A spell was cast on me the first time I entered a library. I didn’t realise it at the time, but each book I read brought me a step closer to my dream of becoming a writer.
A dream I’ll admit I was tempted to abandon over the years as I threw away stories that just wouldn’t come together, stories I loved but lacked that special something to convince others of the same and throughout it all a voice in my head telling me to trade my dreams for something small and sensible.
“The spell that was cast all those years ago isn’t done with me yet“Stacey Thomas
It must have been a spell that convinced me to keep going as I soon found my way to what would eventually become The Revels. My story owes a great debt to the books I’ve read that capture so much of what I love about historical fiction from Stacey Halls’ The Familiars, Bridget Collins’ The Binding, Maggie O’Farrell’s Hamnet, Susanna Clarke’s Jonathan Strange & Mr Norrell and Ronald Bassett’s Witchfinder General.
However, the premise for The Revels was sparked by my research into the witchfinder Matthew Hopkins. I remember my shock at discovering the number of alleged witches he killed and the age at which he took up his profession. He was only in his early twenties when he became a witch-hunter and even assumed the fake title of Witchfinder General to assert his authority. Hopkins’ rise coincided with the chaos of the English Civil War and the culture of misinformation that swept through 17th-century England.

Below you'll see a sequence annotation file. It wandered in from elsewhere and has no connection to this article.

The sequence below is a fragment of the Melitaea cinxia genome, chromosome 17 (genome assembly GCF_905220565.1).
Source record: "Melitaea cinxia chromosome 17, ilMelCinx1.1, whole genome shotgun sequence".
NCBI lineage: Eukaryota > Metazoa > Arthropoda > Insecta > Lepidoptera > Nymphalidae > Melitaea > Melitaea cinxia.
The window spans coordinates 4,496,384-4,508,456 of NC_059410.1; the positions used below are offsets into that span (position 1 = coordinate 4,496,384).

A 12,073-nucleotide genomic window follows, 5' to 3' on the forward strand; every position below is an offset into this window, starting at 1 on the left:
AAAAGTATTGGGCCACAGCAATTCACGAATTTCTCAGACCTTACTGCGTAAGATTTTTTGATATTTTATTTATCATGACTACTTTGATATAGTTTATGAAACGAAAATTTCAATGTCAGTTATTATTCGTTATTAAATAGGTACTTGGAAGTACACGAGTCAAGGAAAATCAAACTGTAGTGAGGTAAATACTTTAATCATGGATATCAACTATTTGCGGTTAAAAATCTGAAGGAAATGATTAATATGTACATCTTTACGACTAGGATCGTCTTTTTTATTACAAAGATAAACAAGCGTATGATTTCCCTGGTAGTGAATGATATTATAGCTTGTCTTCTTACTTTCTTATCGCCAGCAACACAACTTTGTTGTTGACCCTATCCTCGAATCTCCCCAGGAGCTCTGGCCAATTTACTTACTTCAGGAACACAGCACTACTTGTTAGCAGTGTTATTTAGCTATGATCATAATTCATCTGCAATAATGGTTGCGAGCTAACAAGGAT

During this period, witch pamphlets were in vogue and people would read exaggerated accounts of contemporary witch trials. At the time The Revels is set, readers were still reeling from ‘A Most Certain, Strange, and True Discovery of a Witch,’ which describes a group of Roundhead soldiers happening upon a witch dancing upon the River of Newbury and ending her merriment with a cascade of bullets.
My research gave me a wealth of information to draw upon and on reflection, my story could have taken many different paths. However, The Revels came about from the one question that wouldn’t leave me alone until I answered it: Why would someone choose to become a witch-hunter? From this emerged my main character Nicholas Pearce, a young man who’s both a witch and witch-hunter. However, this detail, while intriguing, isn’t a story. I’m therefore so grateful to my editor, agent, tutors, beta readers, etc who read The Revels and asked me the questions that helped me turn my idea into a story.
It feels surreal to realise in a few months I’ll be able to hold a finished copy of my book in my hands. But the spell that was cast all those years ago isn’t done with me yet. It won’t let go until I pass on the story that has been years in the making, silently shaping itself from the ashes of past projects. I’m letting go now and handing the story to you. A sort of magic, but one I hope you’ll like.